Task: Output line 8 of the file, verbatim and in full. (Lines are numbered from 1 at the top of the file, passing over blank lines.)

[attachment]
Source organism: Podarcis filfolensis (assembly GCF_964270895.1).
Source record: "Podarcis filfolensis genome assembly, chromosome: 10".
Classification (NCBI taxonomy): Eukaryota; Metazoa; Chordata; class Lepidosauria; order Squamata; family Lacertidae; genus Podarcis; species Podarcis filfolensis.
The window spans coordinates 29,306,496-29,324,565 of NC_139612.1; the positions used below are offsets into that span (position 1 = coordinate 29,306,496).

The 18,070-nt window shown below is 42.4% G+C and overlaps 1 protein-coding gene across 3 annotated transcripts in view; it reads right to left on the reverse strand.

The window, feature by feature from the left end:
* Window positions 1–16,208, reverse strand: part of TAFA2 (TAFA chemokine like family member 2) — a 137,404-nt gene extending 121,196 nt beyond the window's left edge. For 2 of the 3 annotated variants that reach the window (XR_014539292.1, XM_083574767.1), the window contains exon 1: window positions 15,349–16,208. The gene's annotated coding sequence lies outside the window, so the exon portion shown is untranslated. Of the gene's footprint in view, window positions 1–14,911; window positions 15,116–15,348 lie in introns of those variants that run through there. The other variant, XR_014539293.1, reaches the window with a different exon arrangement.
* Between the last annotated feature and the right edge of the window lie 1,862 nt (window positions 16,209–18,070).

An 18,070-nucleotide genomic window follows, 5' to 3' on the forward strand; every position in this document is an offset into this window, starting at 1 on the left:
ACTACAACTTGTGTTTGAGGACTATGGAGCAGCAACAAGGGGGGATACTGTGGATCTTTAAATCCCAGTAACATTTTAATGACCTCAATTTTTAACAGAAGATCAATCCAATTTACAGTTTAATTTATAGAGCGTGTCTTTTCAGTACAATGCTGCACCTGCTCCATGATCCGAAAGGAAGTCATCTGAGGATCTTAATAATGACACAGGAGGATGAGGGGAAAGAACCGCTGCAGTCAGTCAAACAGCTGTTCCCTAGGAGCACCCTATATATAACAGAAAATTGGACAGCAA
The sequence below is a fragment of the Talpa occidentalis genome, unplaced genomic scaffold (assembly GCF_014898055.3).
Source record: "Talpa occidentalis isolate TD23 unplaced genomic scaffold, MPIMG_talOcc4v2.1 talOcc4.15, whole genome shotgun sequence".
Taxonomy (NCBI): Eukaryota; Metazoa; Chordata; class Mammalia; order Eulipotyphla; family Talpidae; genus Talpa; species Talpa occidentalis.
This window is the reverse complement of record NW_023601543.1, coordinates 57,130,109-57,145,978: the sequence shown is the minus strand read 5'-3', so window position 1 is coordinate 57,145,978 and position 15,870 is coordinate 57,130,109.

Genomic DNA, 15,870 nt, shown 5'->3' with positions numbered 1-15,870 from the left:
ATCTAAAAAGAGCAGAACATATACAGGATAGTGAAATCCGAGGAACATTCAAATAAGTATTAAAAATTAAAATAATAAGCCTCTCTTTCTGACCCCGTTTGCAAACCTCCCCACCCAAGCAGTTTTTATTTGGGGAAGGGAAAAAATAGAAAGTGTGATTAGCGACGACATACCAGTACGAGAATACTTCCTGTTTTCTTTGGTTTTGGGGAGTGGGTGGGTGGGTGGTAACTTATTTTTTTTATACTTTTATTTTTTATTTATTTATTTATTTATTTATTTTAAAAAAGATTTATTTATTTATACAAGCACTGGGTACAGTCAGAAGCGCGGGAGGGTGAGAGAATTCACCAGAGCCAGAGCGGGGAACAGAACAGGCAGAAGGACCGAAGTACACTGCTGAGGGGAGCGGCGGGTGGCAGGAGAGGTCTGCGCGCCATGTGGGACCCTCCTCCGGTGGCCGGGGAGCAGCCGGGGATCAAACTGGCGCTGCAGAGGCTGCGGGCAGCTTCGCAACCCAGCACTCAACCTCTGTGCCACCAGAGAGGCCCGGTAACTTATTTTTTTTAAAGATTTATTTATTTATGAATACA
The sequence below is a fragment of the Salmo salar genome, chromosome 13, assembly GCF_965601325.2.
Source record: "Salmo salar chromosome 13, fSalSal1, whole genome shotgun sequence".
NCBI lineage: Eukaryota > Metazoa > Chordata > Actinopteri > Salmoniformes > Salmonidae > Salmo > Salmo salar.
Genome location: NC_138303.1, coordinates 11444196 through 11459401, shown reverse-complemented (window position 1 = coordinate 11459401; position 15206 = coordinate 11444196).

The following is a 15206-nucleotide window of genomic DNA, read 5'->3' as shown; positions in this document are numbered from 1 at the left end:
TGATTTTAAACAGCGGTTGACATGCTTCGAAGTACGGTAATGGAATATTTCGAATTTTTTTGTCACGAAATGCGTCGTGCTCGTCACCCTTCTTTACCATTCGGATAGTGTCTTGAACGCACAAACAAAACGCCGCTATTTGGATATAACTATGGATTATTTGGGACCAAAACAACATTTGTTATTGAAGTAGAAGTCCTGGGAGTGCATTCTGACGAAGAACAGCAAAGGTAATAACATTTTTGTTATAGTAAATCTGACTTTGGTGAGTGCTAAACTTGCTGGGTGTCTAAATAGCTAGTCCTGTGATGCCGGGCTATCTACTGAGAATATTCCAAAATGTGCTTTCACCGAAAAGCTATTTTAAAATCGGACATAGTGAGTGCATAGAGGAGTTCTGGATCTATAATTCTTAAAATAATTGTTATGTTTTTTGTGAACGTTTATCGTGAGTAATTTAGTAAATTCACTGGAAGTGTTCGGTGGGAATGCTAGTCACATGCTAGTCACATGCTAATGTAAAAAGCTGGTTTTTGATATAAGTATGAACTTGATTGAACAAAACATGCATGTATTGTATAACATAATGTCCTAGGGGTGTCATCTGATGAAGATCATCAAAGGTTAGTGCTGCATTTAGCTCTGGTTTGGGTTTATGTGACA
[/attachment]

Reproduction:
* Between the last annotated feature and the right edge of the window lie 1,862 nt (window positions 16,209–18,070).